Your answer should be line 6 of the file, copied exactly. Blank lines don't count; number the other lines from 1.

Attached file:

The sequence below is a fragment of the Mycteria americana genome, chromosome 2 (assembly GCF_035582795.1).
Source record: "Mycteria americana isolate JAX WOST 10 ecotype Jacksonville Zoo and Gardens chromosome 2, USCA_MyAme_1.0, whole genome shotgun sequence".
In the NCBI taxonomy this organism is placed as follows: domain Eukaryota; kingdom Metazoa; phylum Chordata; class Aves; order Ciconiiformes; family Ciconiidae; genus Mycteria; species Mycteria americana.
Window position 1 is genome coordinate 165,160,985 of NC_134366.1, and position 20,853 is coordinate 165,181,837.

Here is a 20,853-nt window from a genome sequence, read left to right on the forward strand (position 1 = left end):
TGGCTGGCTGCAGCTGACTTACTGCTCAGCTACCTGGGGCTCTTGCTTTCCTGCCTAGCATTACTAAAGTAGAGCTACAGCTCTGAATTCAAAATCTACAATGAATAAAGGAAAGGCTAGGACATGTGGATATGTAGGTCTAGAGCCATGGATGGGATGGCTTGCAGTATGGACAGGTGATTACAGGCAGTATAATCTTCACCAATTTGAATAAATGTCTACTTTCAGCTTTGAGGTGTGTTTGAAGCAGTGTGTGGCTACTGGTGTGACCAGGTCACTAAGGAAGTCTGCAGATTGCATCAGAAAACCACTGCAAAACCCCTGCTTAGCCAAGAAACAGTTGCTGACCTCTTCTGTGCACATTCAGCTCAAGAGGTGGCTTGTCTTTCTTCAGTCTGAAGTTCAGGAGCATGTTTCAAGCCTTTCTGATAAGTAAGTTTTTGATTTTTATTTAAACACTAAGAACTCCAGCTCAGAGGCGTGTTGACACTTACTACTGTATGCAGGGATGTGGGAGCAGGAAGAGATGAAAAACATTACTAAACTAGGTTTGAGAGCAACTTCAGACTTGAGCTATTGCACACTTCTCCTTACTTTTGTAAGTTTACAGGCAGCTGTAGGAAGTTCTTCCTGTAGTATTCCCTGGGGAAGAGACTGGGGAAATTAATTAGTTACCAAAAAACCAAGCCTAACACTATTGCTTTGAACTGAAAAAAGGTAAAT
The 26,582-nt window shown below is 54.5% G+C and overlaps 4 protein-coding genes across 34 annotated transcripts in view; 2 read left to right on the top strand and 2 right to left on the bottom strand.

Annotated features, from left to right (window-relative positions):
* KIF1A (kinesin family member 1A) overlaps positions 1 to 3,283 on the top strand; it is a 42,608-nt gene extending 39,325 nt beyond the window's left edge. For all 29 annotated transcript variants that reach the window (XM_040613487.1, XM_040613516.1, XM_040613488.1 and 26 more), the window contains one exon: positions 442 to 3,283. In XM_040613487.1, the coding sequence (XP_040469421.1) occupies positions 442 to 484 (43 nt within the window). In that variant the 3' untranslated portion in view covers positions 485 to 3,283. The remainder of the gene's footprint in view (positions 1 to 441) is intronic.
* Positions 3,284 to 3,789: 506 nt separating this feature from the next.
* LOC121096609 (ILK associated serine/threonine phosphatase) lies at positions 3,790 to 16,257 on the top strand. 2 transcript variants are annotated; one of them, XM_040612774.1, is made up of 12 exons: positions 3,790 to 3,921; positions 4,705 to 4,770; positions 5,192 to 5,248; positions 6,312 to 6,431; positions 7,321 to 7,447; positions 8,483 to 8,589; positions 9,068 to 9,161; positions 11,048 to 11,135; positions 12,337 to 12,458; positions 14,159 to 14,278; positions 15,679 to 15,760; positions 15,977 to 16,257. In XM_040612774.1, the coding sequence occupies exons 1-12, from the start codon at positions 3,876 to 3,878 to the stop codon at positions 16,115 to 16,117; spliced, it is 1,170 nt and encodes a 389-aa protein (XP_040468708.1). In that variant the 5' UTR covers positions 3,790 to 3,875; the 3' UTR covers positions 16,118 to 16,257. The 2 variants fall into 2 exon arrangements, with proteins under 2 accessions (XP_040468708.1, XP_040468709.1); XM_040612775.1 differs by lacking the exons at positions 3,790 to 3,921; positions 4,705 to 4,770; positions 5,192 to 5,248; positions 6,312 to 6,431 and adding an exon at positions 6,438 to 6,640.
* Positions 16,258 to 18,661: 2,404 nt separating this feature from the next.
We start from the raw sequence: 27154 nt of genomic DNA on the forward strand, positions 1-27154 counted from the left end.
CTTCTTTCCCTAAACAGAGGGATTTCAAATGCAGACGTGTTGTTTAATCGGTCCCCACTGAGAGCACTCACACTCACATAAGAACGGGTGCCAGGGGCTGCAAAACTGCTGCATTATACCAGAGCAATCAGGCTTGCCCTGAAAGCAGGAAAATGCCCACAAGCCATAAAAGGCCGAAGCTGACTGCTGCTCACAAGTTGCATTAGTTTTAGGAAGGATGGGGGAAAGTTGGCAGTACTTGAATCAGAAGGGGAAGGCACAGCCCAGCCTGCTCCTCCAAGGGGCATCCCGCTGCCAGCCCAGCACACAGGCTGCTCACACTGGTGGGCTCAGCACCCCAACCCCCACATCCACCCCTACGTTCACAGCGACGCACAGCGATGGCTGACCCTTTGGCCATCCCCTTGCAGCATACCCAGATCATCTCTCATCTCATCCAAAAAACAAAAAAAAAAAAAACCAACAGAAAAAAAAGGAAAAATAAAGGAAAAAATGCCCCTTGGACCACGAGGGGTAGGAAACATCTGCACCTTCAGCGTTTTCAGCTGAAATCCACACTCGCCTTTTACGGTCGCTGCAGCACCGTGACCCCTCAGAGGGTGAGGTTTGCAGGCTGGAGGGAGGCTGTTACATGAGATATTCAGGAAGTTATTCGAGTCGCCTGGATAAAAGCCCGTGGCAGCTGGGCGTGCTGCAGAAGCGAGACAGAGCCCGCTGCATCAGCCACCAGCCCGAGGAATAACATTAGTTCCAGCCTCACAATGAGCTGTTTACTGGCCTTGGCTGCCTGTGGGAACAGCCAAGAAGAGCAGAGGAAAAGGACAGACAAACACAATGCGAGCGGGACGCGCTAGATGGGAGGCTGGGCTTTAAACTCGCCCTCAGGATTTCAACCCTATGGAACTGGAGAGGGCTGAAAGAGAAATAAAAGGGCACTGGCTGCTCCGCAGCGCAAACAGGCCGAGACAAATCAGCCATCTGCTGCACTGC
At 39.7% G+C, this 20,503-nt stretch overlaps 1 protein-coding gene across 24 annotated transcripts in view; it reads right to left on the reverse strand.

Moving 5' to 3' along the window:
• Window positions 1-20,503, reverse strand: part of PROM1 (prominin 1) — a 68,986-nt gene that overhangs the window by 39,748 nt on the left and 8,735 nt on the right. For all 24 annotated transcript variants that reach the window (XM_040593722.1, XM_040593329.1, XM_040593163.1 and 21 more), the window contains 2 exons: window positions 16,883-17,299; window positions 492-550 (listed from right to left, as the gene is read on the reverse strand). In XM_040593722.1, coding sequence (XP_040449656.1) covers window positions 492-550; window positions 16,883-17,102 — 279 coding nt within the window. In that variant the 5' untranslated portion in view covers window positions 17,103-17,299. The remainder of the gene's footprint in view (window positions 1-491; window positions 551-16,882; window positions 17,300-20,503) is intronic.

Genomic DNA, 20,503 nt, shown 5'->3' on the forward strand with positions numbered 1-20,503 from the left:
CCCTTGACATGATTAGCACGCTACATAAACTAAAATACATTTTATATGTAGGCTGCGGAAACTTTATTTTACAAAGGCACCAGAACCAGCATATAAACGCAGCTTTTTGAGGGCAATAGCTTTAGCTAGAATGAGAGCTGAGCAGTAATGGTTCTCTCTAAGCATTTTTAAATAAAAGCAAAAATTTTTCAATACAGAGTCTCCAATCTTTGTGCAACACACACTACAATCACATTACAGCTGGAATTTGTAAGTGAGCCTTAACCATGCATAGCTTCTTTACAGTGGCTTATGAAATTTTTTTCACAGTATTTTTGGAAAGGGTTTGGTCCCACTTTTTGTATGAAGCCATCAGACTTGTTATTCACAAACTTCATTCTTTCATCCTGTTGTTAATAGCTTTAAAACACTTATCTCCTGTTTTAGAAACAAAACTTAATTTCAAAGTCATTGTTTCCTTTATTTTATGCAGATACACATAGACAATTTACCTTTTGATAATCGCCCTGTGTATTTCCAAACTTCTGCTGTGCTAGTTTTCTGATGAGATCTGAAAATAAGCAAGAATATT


TGGCTGGCTGCAGCTGACTTACTGCTCAGCTACCTGGGGCTCTTGCTTTCCTGCCTAGCATTACTAAAGTAGAGCTACAGCTCTGAATTCAAAATCTACAATGAATAAAGGAAAGGCTAGGACATGTGGATATGTAGGTCTAGAGCCATGGATGGGATGGCTTGCAGTATGGACAGGTGATTACAGGCAGTATAATCTTCACCAATTTGAATAAATGTCTACTTTCAGCTTTGAGGTGTGTTTGAAGCAGTGTGTGGCTACTGGTGTGACCAGGTCACTAAGGAAGTCTGCAGATTGCATCAGAAAACCACTGCAAAACCCCTGCTTAGCCAAGAAACAGTTGCTGACCTCTTCTGTGCACATTCAGCTCAAGAGGTGGCTTGTCTTTCTTCAGTCTGAAGTTCAGGAGCATGTTTCAAGCCTTTCTGATAAGTAAGTTTTTGATTTTTATTTAAACACTAAGAACTCCAGCTCAGAGGCGTGTTGACACTTACTACTGTATGCAGGGATGTGGGAGCAGGAAGAGATGAAAAACATTACTAAACTAGGTTTGAGAGCAACTTCAGACTTGAGCTATTGCACACTTCTCCTTACTTTTGTAAGTTTACAGGCAGCTGTAGGAAGTTCTTCCTGTAGTATTCCCTGGGGAAGAGACTGGGGAAATTAATTAGTTACCAAAAAACCAAGCCTAACACTATTGCTTTGAACTGAAAAAAGGTAAAT